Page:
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HPRO 3250 (14)
Jo Welch (14)
Chapter 1

Nutrition chapter 1.docx

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Health Promotion
Course Code
HPRO 3250
Jo Welch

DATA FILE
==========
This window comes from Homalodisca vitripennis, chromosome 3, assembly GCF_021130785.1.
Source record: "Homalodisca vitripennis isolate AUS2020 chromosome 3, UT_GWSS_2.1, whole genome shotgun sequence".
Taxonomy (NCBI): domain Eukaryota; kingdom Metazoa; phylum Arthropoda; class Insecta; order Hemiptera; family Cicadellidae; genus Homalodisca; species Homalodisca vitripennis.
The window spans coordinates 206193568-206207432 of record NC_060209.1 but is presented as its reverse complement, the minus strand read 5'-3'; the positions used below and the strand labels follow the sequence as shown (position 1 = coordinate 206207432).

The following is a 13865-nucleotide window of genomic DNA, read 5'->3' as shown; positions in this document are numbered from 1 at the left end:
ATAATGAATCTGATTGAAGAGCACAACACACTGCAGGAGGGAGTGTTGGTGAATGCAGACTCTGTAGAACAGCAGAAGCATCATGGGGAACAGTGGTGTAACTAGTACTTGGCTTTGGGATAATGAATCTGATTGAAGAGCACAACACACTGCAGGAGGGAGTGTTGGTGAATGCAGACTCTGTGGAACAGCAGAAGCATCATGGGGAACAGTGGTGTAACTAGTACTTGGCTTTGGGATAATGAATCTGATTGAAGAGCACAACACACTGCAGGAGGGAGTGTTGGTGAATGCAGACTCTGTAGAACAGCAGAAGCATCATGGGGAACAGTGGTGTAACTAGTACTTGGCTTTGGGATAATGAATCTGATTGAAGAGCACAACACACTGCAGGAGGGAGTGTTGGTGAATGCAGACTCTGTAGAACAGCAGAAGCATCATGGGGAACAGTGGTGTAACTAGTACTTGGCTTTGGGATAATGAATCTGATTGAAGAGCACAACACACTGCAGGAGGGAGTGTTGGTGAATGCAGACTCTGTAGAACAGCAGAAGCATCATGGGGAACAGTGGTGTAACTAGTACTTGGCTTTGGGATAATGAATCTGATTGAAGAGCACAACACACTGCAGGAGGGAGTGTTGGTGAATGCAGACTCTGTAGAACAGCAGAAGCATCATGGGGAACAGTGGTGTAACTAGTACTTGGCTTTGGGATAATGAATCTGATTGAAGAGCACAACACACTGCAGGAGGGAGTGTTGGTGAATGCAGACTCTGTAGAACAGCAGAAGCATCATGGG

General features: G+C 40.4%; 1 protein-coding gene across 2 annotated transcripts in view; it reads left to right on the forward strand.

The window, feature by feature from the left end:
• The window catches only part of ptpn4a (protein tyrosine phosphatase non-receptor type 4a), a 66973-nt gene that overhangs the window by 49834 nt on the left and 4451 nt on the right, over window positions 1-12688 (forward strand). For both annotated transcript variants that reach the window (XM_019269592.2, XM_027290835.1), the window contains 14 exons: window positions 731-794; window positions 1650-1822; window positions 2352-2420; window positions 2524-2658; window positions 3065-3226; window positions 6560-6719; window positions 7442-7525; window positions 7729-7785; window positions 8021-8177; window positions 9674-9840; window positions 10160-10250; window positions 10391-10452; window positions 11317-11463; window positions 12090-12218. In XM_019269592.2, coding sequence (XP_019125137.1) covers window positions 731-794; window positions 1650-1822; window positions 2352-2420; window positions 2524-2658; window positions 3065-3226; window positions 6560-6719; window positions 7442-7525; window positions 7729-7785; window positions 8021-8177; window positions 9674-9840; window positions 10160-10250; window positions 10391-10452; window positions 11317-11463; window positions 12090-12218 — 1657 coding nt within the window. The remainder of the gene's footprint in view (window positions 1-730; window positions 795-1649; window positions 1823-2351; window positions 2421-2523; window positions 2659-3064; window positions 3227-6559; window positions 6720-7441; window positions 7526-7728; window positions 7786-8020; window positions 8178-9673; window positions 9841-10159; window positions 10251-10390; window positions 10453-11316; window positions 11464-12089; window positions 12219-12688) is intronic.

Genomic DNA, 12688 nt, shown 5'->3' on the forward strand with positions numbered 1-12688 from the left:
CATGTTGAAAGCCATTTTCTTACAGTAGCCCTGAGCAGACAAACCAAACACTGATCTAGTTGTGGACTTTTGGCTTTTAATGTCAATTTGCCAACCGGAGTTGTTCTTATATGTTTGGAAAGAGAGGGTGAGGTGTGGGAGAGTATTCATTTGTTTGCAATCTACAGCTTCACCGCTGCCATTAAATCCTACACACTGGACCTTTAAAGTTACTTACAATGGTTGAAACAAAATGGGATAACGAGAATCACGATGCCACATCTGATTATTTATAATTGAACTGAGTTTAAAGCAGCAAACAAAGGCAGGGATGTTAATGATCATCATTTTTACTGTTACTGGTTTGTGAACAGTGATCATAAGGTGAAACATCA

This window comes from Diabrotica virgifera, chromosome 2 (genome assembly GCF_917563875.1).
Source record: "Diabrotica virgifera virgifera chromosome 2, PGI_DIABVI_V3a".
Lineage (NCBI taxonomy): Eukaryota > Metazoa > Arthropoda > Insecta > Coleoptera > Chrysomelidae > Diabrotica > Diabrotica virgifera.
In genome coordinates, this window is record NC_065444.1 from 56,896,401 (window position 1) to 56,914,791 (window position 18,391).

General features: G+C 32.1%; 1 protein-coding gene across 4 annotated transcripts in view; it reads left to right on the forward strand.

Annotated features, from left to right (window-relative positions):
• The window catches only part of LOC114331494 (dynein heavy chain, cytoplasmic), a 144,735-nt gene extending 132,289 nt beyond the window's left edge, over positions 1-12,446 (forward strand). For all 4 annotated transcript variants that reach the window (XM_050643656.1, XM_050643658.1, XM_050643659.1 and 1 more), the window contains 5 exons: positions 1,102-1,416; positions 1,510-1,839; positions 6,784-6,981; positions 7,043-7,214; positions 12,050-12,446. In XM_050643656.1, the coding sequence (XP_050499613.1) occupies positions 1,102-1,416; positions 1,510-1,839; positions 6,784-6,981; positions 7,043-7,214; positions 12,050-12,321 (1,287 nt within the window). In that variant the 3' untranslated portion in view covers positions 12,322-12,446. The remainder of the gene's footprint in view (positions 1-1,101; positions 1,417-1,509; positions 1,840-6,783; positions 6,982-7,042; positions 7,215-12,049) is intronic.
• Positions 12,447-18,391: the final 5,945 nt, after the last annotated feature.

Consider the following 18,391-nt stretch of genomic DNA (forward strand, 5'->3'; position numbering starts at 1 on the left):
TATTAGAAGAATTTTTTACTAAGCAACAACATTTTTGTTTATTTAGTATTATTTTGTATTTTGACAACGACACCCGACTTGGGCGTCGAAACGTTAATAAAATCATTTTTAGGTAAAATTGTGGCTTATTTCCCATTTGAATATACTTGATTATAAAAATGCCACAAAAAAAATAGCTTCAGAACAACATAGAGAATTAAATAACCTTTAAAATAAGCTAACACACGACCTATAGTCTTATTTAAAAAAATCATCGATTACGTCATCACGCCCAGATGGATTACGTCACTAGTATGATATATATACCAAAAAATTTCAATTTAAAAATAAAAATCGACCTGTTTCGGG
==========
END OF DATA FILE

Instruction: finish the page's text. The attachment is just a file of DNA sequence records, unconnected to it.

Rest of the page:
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CHAPTER 1: The Role of Nutrition in Our Health Nutrition: The science that studies food & how food nourishes our bodies and influences our health.  Weight control  Disease prevention  Energy and Vitality Historically| Vitamin C deficiency lead to Scurvy; diet was a means to cure criminal behavior and cast out devils. WHO definition of health: “ A state of complete physical, mental and social well-being and not merely the absence of disease or infirmity.” Nutrient Deficiencies can lead to life threatening illnesses such as scurvy, goiter and rickets. Diseases in which nutrition plays Osteoporosis some role Osteoarthritis Some forms of Cancer Disease with a strong nutritional Type 2 Diabetes component Heart disease High Blood Pressure Obesity Disease caused by nutritional Pellagra deficiencies/toxicities Scurvy Iron-deficiency anemia Nutrient toxicities Undernutrition: A diet that lacks energy or specific essential nutrients Essential nutrients: Nutrients that must come from food or nutrient supplements because they are not manufactured by the body at all or not in amounts sufficient to meet body’s needs. Overnutrition: A diet that has an imbalance of fats, carbohydrates and proteins or simply too much energy. Malnutrition: Any condition associated with undernutrition or overnutrition. 6 Classes of nutrients Carbohydrates  Only classes of nutrients that provide energy Lipids  All macronutrients and organic nutrients Proteins Vitamins  Inorganic nutrients Minerals Water Organic: A substance or nutrient that contains the element carbon. Inorganic: A substance or nutrient that does not contain the element carbon. Macronutrients: Nutrients that our bodies need in relatively large amount to support normal function and health; Carbs, Fats, and Proteins are macronutrients. Carbohydrates Carbohydrates: The primary fuel source for our bodies, particularly for our brain and for physical exercise. (Carbo- carbon; hydrates- water) What is a Calorie: Energy: defined as the capacity to do work. A Kilocalorie (Kcal, or calorie): The amount of heat required to raise the temperature of 1 kilogram of water by 1 degree Celsius. It is a unit of measurement we use to quantify the amount of energy in food that can be supplied to the body. (i.e. 1 gram of carbohydrate is equal to 4 kcal/calories. Conversion: 1 kcal = 4.184 (or 4.2) kilojoules Lipids Lipids: An important energy source for our bodies at rest and during low-intensity exercise.  Insoluble in water; but also provide fat-soluble vitamins and essential fatty acids  Include triglycerides (fats), phospholipids, and sterols.  Contain Carbon; as well as hydrogen and oxygen (at lower levels than Carbs)  Yield more energy per gram than either carbohydrates or proteins. Solid fats: Butter, lard, margarine Liquid fats: oils (olive, vegetable, canola oils) Cholesterol: A form of lipid that is synthesized in our bodies, and it can also be consumed in the diet. Proteins Proteins: The only macronutrients that contains nitrogen; the basic building blocks of proteins are amino-acids.  The elements of proteins assemble into building blocks known as amino acids. (Carbon, hydrogen, oxygen, and nitrogen; may also contain sulphur)  We break down dietary proteins into amino acids and reassemble them to build our own body proteins – for instance, the proteins in our muscles and blood.  Supports tissue growth, repair, and maintenance. (metabolism and fluid balance) Vitamins Vitamins: Organic compounds that assist us in regulating our bodies’ processes. Fat-soluble A, D, E, and K  Soluble in fat  Stored in the human body  Toxicity can occur from consuming excess amount, which accumulate in the body. Water-soluble C, B vitamins (thiamin,  Soluble in fat riboflavin, niacin,  Not stored to any vitamin B12, extent in the human pantothenic acid, body bioton, and folate.  Excess excreted in urine  Toxicity generally occurs only as a result of vitamin supplementation. Their solubility in water or fat affects how vitamins are absorbed, transported, and stored in our bodies Contrary to belief, vitamins do not contain energy; however, vitamins do play an important role in helping our bodies to release and use the energy found in carbohydrates, fats, and proteins. Micronutrients: Nutrients needed in relatively small amounts to support normal health and body functions. Vitamins and some minerals are micronutrients. Fat-soluble vitamins are absorbed in our intestines along with dietary fat. They are then transported to the liver or other organs, where they are either used or stored for later use. (in our liver, and in adipose, & other fatty tissues) Storing fat-soluble vitamins can be bad; toxicity symptoms include damage to our hair, skin, bone, eyes, and nervous system. Water Soluble vitamins are absorbed through the intestinal wall directly into the bloodstream; or kidneys filter out any excess water-soluble vitamins we consume, and we excrete this excess in our urine. Minerals Minerals are inorganic substances that are not broken down during digestion and absorption and are not destroyed by heat or light. Minerals assist in the regulation of many body process and are classified as major minerals or trace minerals. Major Minerals Calcium, phosphorus, Needed in amounts magnesium, sodium, greater than 100mg/day potassium, chloride, in our diets. sulphur Amount present in the human body is greater than 5g Trace Minerals Iron, zinc copper, Needed in amounts less manganese, selenium, than 100 mg/day in our iodine, fluoride, diets. chromium, molybdenum. Amount present in the human body is less than 5g Water Water is an inorganic nutrient that is vital for our survival. Adequate water intake ensured the proper balance of fluid both inside and outside our cells; it assist in the regulation of nerve impulses, muscle contractions, nutrient transport, and excretion of waste products. See page 17. DIETARY REFERENCE INTAKES (DRI) The DRIs for most nutrients consist of 4 values: Important 2: RNI and RDA The Estimated Average Requirements (EAR) The average daily nutrient intake level estimated to meet the requirement of half of the healthy individuals in a particular life stage and gender group. Recommended Dietary Allowance (RDA) The average daily nutrient intake level that meets the nutrient requirements of 97% to 98% of healthy individuals in a particular life stage and gender group. Adequate Intake (AI) A recommended average daily nutrient intake level based on observed or experimentally determined estimates of nutrient intake by a group of healthy people. Tolerable Upper Intake Level (UL) The highest average daily nutrient intake level likely to pose no risk of adverse health effects to almost all individuals in a particular life stage and gender group. The Estimated Energy Requirement (EER) is the average daily energy intake that is predicted to maintain energy balance in a healthy adult. The EER is defined by a person’s age, gender, weight, height, and physical activity level. The Acceptable Macronutrient Distribution Ranges (AMDR) are ranges of intakes for particular energy sources that are associated with reduced risk of chronic disease while also providing adequate intakes of essential nutrients. Nutrients and AMDR Carbohydrate 45%-65% Fat 20%-35% Protein 10%-35% CHAPTER 2: Planning a Nutritious diet Nutritious diet: A diet that provides the proper combination of energy and nutrients and is adequate, moderate, balanced, and varied. What is a Nutritious Diet? Adequate diet: A diet that provides enough of the energy, nutrients, and fibre to maintain a person’s health. Nutrient density: The relative amount of nutrients per amount of energy (or number of kilocalories) Moderation: Eating the right amounts of foods to maintain a healthy weight and to optimize the body’s metabolic processes. Balanced diet: A diet that contains the combinations of foods that provides the proper balance of nutrients. Food Labels can have 4 Main Components: st 1. Ingredient list: listed in descending order by weight. (1 ingredient on list is the predominant ingredient) It is essential for people with food allergies. 2. Nutrition Facts table: the table on a food package label that gives the amount of energy and a minimum of 13 key nutrients in 1 serving of the food. 3. Nutrient content claims: These claims are about the amount of a nutrient in a food; i.e. “high in fibre” 4. Health claims: “statements that link a food or food component with reduced risk of disease or a condition (i.e. cancer) in the context of a total diet.” Health Canada permits 5 health claims: (i.e. suggests adequate source or low sodium that may reduce an illness) Chapter 3: What happens to the food we eat? Much of our ability to taste foods actually comes from our sense of smell. Our sense of smell is so distinct that newborn babies can distinguish the scent of their own mother’s breast milk. 4 factors interact to motivate us to eat: sight, smell, taste and texture. Appetite: A psychological desire to consume specific foods Hunger: A physiological sensation that prompts us to eat. The region of brain tissue that is responsible for prompting us to seek food is called the hypothalamus. It triggers hunger by integrating signals from nerve cells throughout our bodies. One important signal comes from specialized cells lining the stomach and small intestine t